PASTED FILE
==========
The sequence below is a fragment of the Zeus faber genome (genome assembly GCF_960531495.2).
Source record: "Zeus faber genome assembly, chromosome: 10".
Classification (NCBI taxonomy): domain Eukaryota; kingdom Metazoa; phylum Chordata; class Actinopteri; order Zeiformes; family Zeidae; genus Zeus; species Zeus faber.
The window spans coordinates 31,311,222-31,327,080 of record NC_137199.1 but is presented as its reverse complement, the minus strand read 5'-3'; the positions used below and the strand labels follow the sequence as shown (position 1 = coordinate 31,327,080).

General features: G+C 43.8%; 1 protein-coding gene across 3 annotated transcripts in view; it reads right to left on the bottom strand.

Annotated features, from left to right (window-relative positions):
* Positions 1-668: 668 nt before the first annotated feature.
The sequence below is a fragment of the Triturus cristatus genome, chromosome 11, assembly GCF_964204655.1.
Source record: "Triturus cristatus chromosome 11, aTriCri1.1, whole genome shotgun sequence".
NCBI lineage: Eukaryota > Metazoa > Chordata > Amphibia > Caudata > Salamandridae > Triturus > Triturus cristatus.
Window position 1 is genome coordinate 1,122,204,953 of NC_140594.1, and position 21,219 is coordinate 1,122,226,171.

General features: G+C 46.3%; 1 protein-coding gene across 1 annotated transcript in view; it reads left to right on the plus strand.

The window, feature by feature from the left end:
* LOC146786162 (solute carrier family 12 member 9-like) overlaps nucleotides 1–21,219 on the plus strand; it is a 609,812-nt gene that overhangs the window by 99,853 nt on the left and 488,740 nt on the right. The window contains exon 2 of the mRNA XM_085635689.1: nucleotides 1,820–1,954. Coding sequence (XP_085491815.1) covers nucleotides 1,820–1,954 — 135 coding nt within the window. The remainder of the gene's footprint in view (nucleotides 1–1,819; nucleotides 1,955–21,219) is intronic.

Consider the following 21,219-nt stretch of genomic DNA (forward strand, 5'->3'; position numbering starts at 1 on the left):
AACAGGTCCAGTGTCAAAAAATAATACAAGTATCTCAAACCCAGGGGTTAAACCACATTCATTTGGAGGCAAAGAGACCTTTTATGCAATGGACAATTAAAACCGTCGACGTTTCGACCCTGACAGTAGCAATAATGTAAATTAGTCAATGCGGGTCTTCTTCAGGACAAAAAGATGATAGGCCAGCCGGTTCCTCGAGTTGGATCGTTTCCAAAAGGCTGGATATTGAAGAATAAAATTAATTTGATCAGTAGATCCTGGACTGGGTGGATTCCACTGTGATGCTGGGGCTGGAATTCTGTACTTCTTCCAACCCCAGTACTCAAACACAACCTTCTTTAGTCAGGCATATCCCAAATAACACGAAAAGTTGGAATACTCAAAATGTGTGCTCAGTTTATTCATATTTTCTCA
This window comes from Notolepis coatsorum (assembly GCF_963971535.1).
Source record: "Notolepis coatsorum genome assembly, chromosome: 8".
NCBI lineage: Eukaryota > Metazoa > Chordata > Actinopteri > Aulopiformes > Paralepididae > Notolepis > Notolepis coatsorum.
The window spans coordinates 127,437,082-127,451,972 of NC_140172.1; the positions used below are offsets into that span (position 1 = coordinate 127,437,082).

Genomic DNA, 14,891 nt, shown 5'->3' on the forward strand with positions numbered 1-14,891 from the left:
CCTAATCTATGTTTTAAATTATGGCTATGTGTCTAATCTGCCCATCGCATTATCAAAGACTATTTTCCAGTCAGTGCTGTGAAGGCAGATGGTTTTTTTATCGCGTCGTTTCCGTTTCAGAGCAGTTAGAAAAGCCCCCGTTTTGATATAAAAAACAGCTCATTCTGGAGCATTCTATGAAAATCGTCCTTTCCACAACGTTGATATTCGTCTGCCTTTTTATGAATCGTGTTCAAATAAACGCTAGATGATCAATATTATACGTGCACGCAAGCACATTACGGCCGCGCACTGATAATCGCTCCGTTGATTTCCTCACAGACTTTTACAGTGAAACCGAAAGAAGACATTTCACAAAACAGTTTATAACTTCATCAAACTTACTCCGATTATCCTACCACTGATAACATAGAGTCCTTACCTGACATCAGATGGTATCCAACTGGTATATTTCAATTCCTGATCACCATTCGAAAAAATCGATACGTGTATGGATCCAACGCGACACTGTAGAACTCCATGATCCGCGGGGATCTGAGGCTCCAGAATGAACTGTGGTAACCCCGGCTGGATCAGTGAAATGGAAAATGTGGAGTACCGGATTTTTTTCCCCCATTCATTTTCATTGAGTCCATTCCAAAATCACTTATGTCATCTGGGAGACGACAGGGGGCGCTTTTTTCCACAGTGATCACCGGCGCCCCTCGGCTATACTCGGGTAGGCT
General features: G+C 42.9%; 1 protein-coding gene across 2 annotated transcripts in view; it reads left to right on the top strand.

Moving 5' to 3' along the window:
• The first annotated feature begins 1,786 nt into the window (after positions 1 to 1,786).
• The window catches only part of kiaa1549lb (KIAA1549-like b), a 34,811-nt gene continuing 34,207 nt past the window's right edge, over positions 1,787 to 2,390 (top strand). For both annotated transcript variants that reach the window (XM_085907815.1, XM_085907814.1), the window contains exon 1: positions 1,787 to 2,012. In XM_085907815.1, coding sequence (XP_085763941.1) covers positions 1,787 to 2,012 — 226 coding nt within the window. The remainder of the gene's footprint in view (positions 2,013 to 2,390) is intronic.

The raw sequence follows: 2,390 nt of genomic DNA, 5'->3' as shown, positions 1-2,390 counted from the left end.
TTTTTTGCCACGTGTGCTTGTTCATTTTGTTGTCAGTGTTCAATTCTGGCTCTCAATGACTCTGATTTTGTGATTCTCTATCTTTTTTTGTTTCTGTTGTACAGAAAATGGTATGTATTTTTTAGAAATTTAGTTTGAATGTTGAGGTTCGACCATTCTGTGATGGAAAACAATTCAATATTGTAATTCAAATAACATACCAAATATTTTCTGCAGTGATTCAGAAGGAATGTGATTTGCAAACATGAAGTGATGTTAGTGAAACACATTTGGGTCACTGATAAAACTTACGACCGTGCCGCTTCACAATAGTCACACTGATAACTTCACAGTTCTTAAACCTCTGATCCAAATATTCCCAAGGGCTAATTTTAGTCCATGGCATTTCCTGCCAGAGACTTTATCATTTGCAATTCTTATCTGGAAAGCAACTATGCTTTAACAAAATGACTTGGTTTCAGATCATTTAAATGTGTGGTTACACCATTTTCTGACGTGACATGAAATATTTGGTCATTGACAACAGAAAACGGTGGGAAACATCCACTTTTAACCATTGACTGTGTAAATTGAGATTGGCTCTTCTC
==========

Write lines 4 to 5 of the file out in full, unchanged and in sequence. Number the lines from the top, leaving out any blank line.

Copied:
The window spans coordinates 31,311,222-31,327,080 of record NC_137199.1 but is presented as its reverse complement, the minus strand read 5'-3'; the positions used below and the strand labels follow the sequence as shown (position 1 = coordinate 31,327,080).

General features: G+C 43.8%; 1 protein-coding gene across 3 annotated transcripts in view; it reads right to left on the bottom strand.